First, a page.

The attribute can also contain an optional translation identifier at the beginning of the value, followed by a colon. Appendix D in the OSIS spec (pdf) has a list of translation identifiers. For example:

<cite title="ESV: John 3:16">…</cite>

To be comprehensive, you would ideally include a language identifier (e.g., “en:ESV: John 3:16”) before the translation identifier. I would argue that a language identifier is only necessary if you’re using a non-standard abbreviation.

However, you should only include a translation identifier if it is important that your readers see a particular translation or language. Otherwise, you should allow the parsing software to use your readers’ preferred translation and language.

Here is a Perl regex for allowed formats in the title. $1 is the optional language identifier. $2 is the optional translation identifier. $3 is the verse reference, which is deliberately wide-open to accommodate many different reference formats.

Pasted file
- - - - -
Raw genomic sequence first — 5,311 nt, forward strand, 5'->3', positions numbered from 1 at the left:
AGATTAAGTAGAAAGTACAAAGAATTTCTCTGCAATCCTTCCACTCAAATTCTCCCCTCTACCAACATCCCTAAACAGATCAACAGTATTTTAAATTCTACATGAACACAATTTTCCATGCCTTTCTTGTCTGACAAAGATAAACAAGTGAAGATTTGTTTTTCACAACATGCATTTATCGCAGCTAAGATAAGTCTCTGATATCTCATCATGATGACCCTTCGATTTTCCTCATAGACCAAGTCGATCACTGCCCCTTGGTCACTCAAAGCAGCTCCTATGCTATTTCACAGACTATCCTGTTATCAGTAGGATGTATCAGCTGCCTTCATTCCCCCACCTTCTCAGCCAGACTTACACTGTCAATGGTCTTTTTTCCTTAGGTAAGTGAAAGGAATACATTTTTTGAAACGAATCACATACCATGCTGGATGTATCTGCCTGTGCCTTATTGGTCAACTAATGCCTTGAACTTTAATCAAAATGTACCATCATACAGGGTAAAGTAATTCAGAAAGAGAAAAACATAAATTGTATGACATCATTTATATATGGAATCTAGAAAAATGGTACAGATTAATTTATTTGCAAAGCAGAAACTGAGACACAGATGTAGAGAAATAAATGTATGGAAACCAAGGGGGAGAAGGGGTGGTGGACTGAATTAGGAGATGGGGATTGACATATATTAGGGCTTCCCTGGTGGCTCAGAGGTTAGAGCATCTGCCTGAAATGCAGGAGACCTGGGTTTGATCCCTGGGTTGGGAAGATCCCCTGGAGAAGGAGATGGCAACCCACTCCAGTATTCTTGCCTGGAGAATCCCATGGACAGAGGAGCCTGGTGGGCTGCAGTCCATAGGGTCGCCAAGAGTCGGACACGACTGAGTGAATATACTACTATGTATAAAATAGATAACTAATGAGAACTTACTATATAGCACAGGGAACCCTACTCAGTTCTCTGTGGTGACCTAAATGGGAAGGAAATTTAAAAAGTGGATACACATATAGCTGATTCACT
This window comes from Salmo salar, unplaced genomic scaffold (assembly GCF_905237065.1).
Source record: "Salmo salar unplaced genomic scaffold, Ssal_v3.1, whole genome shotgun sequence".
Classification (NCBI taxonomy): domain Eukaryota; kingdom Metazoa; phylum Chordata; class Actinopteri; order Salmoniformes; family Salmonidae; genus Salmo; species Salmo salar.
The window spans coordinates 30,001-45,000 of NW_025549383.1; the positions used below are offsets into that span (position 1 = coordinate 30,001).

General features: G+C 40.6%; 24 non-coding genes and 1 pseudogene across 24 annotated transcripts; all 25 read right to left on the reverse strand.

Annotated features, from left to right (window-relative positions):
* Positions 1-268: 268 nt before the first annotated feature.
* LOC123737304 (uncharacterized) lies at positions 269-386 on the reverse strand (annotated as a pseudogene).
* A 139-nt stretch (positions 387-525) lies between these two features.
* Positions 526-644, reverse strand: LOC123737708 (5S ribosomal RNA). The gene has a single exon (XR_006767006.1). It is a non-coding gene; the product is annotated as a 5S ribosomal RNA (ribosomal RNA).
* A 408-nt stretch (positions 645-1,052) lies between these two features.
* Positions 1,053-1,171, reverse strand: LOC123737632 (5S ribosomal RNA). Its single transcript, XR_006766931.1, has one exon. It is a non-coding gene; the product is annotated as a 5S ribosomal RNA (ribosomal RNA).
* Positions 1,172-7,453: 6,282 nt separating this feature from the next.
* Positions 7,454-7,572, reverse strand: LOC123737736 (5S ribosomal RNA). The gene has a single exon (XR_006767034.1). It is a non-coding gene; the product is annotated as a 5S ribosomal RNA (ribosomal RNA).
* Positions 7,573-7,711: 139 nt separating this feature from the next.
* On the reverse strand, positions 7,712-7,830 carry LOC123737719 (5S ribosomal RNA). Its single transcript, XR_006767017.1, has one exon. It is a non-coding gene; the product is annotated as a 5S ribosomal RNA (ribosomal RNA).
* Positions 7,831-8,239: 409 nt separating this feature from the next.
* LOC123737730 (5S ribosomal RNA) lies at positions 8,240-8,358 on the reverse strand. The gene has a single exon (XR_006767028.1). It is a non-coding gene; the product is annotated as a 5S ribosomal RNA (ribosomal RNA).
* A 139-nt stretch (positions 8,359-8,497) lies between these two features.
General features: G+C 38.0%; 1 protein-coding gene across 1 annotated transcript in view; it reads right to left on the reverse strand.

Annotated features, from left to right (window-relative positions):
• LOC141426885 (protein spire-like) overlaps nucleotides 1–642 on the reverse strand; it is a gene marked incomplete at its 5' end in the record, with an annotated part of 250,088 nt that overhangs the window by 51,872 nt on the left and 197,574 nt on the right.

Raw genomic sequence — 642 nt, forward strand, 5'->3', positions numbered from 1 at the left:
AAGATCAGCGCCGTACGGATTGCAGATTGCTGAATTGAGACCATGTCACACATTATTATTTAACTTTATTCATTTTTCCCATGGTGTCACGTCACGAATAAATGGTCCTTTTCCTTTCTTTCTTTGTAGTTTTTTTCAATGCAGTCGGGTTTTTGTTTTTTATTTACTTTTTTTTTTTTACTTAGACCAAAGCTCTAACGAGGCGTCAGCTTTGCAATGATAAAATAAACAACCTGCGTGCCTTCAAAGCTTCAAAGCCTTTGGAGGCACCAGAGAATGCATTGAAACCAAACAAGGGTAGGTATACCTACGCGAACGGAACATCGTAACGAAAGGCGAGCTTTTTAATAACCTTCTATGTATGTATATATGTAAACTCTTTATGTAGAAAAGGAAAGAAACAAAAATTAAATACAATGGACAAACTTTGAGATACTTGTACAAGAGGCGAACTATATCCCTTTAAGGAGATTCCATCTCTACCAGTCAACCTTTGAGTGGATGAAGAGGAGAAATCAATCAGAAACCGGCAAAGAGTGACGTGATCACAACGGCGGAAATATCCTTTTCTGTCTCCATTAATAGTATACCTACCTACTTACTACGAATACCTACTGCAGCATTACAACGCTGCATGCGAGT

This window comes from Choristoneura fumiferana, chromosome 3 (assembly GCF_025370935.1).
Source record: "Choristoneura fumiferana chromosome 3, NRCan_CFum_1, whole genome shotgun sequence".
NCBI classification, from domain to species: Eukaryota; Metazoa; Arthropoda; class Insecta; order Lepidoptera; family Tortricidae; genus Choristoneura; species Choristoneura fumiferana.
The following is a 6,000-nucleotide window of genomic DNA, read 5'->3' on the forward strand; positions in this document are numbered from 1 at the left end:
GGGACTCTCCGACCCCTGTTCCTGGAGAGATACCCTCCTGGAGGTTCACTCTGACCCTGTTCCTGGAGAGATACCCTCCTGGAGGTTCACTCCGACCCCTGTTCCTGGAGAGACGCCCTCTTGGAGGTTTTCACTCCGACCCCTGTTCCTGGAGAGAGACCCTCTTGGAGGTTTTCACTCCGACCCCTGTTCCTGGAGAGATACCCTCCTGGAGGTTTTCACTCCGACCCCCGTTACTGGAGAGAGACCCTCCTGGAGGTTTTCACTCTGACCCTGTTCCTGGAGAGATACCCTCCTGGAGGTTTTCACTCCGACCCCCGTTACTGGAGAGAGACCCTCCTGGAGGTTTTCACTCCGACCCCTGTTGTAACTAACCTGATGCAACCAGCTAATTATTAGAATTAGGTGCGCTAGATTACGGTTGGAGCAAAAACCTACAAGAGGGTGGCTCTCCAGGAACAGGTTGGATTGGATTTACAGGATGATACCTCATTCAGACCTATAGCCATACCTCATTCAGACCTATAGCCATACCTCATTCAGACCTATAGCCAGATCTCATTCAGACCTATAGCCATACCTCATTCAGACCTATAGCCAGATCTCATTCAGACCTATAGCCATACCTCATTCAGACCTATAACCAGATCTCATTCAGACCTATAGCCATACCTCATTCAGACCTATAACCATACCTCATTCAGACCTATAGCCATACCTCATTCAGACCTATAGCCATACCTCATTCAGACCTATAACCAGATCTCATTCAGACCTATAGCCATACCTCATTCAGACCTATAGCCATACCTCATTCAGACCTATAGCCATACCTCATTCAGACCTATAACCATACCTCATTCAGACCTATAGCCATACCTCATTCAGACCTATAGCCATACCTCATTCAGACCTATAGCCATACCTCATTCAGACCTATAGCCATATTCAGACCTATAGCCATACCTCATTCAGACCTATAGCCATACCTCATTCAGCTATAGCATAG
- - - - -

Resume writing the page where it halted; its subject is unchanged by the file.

6 Responses to “Bible Microformats”

  1. picked up on my post about a microformat for Scripture references, and very helpfully spelled out a […]

  2. Axel says:

    It’s a good idea! I am working on a bible project and run over a problem that book, chapter, verse is not a unique Identifier. For Example Psalms have different verse counting in different translations and languages. Do you have a unique identifier? (I also posted this at blogos)

  3. openbible says:

    Sean has a good reply to Axel at Blogos.